This weekend, I did something really horrible to a friend. I betrayed a confidence, and it got back to her. The fallout was extremely bad.
I’d like to excuse myself and say the person whom I told caused the problems, but the truth is – if I’d kept my mouth shut, the situation wouldn’t have happened.
So on Monday, I went about the painful task of trying to make amends – apologizing to all parties involved, all the while knowing my friend was furious and incredibly hurt. It was a very difficult, humbling experience for me, knowing I’d caused that pain. I knew that I would also have to accept the possibility that our friendship was irrevocably damaged.
Tonight, totally unexpectedly – I ran into her. My immediate impulse was to turn and run. But my brain told me I had to face her. She smiled, not quite the smile I’m accustomed to, but encouraging nonetheless. I said I was sorry, and she nodded.
“Don’t worry – we will get through it,” she said.
My tears were swift and hot – the gratitude that coursed through me at the generosity of her forgiveness is indescribable.
My friend and I still have a lot of work to do to mend our relationship. But her willingness to forgive has released me from a world of hurt. Gandhi was right – only a strong person can find the courage to give that gift, especially as she is dealing with her own pain.
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Yesterday my husband opened an envelope from the DC government addressed to me (you’ll recall that I am horrible about checking snail mail, therefore he kindly opens mail for me that looks like it might be a bill; I believe it’s his way of protecting my credit rating – lol). Inside was one of those tickets issued by speeding cameras. The fine nearly had me fall out of my seat. It was a WHOPPING $100!!!! $100????? Shouldn’t I be able to protest this as some form of usury, highway robbery, extortion, or something???
[As I’m looking at the ticket trying to recall where I was going, hubby asks, “So did you see the camera?” Huh? My reply: “If I’d seen it, I would’ve slowed down and we wouldn’t be looking at this ticket!”]
But that’s my point. Now that I know the camera is there (on DC-295 about .7 miles before Exit 1), I’ll slow down every time I get near it. Drivers do this all the time. They slam on the brakes so they drive 30mph in front of the camera and then zoom back up to 50mph as soon as they’re out of its range.
I will concede that speed cameras are a good thing near schools; we should slow down. But on major thoroughfares and highways, I think they’re a waste of time, once folk have figured out they’re there. They don’t consistently stop speeding.
These aren’t “Candid Cameras”, playing harmless practical jokes. The ticket is real and I am definitely not amused!
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Yahoo!’s CEO Marissa Mayer set off a firestorm with the company’s recent mandate that they will discontinue telecommuting. Today, it appears that Best Buy will also follow suit.
I’ve been reading Internet commentary on the issue with interest, as I’ve worked from home for the past seven years. I go into the office for certain meetings, and when my manager calls a team meeting, but if I don’t have to, I happily avoid the 90-mile round trip jag between my home and a desk in Reston.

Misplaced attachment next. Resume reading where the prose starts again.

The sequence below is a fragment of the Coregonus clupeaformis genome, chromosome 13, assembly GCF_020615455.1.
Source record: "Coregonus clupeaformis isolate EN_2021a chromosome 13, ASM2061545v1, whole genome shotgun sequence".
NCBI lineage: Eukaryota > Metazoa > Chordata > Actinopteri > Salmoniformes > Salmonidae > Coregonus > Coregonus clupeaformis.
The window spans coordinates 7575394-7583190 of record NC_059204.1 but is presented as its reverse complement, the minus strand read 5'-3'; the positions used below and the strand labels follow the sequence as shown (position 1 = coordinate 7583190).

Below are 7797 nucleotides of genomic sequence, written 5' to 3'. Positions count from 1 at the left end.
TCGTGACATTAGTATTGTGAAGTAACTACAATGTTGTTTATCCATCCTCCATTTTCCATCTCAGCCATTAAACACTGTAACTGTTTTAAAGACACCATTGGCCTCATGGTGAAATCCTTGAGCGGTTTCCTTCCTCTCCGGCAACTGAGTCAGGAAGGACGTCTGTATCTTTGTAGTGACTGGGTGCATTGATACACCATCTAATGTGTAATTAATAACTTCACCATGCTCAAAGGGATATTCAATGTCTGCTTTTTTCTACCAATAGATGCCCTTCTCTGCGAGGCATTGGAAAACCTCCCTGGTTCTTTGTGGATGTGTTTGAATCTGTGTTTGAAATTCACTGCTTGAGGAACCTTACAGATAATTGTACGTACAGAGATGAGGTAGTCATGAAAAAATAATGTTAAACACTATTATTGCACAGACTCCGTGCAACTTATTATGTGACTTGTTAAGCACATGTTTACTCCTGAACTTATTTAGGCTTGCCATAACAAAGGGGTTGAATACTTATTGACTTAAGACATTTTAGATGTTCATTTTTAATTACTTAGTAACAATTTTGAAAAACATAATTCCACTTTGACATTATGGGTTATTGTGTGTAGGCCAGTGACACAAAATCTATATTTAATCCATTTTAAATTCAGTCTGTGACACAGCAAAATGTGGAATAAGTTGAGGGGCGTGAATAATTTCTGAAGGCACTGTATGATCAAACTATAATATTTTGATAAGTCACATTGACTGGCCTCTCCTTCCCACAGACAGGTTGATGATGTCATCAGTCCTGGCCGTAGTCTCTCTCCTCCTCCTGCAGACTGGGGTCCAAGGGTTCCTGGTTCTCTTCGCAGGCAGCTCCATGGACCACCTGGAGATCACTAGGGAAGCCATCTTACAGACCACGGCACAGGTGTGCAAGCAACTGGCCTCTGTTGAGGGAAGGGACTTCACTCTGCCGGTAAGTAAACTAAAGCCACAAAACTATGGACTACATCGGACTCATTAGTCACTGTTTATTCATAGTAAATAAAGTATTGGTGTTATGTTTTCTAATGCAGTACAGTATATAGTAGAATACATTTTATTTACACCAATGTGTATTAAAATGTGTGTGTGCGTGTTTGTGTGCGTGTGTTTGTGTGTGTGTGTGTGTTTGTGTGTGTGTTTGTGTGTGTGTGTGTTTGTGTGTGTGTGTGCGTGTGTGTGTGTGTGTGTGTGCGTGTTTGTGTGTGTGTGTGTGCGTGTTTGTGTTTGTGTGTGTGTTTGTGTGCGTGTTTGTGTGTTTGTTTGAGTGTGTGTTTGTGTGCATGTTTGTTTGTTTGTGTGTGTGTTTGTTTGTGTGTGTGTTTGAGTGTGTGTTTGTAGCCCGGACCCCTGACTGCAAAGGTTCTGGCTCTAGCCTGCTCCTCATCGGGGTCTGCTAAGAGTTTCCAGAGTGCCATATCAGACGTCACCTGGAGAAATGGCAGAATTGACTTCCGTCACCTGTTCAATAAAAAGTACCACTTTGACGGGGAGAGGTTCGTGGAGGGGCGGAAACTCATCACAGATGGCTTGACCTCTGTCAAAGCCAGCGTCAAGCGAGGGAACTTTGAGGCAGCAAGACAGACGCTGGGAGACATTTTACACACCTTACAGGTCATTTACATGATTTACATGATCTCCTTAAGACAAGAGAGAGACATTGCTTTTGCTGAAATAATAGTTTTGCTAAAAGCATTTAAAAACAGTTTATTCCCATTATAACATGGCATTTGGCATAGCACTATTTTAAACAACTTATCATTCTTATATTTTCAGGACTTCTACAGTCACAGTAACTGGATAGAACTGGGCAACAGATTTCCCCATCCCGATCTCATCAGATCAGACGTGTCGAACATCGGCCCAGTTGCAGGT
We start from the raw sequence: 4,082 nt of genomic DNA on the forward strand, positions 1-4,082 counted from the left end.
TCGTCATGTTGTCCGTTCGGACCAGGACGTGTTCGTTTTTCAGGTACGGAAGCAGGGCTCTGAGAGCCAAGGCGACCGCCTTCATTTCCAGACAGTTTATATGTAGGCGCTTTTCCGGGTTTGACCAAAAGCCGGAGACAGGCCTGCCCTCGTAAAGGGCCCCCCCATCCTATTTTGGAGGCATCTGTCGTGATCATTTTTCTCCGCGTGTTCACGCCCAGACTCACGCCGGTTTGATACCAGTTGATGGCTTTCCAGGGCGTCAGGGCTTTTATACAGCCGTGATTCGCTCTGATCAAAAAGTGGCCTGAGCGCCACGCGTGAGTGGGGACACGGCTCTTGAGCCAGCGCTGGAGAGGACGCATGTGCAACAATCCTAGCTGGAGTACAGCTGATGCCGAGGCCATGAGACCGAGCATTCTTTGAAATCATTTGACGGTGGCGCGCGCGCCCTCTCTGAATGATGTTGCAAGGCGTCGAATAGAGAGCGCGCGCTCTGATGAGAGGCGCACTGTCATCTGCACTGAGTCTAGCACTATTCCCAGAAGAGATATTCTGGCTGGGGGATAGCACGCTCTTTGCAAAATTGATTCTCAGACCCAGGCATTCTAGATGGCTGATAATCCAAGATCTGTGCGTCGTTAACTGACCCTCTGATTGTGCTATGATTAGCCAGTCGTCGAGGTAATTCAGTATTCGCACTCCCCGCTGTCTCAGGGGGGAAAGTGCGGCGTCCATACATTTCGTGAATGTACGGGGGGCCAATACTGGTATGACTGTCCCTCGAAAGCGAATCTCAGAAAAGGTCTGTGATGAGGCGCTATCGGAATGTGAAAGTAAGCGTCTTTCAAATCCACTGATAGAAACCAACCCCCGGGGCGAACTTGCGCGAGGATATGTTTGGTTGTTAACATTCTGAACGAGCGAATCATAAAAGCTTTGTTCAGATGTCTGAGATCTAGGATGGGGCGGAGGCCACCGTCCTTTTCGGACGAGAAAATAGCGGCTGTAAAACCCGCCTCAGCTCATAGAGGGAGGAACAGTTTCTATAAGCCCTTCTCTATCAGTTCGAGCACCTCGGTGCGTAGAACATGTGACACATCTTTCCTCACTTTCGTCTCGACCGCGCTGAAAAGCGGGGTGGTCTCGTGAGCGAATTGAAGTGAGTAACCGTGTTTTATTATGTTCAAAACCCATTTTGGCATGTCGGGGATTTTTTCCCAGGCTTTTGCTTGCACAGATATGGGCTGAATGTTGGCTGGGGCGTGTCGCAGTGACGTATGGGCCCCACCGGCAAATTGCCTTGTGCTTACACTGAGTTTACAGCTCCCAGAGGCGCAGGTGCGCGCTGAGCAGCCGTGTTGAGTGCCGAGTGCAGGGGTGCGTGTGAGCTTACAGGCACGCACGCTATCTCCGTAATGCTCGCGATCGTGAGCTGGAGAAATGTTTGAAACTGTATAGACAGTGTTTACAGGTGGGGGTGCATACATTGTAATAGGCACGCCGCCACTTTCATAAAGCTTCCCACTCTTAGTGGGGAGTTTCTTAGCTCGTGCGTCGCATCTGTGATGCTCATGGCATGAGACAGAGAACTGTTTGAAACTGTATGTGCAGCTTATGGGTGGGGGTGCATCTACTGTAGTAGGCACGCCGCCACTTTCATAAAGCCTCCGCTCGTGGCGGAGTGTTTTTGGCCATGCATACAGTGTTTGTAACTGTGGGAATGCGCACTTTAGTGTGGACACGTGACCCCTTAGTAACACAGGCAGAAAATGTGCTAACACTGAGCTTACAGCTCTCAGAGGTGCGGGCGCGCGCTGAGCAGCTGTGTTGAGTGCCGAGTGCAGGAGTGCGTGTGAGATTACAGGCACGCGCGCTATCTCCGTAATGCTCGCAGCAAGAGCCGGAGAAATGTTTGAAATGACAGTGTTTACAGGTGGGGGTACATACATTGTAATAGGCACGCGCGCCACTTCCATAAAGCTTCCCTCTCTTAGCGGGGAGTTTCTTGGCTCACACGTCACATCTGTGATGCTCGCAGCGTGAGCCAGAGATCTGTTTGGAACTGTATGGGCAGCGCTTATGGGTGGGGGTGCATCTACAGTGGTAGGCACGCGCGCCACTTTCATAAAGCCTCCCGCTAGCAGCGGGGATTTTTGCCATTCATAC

As you wade through the various responses and theories (one interesting speculation is that Yahoo! is doing this to encourage employees to quit, rather than announce layoffs), a rational observation is that telecommuting works in some situations and doesn’t in others. But to say that collaboration and effective work can only happen when everyone is in the same place is, in my opinion, untrue.
I have seen the area of the company that I work for succeed with a workforce that is scattered across the country. We utilize teleconferencing a lot, and we instant message and text as well. I’ve never been unable to get an answer to a problem or customer issue because someone wasn’t sitting at a desk.
Personally, telecommuting is a lifesaver. We absolutely cannot afford to live in Northern VA, and now that I have children, that 75-90 minute commute each way would be hell. I am praying that Ms. Mayer’s mandate remains an exception, and never again becomes the workplace norm!
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The other day I received the following email:
the you-didn’t-win email
Needless to say, while I was disappointed, I hadn’t really expected to win. A chance to take the boys to the White House and possibly meet the Obamas? Those kind of things don’t happen to me!
What I was pleasantly surprised about was that the National Parks took the time to respond to the losers! I expected to receive notification if I’d won, but didn’t expect to receive anything if we weren’t selected. Getting the notification let me know I could put *my* hopes to rest (since, as parents know, you NEVER tell toddlers about any event that you do not have COMPLETE CONTROL over, because of the weeping, wailing and recriminations that occur if you can’t deliver. So the boys were clueless about their potential meeting with Sasha and Malia).
When I’m job hunting, I wish people who received my resume would respond to me if I didn’t make the cut. I’d be happy with a form letter that let me know Company A wasn’t considering me. What I’d like even more is if I made it to the interview phase, but lost out to someone else, they’d send me a note saying *why* they didn’t pick me. We’d all be much sharper interviewees if we could correct the mistakes we made in previous interviews. Wouldn’t this also benefit companies that are hiring?
Just my two cents – I’ll put them toward a lottery ticket! 🙂
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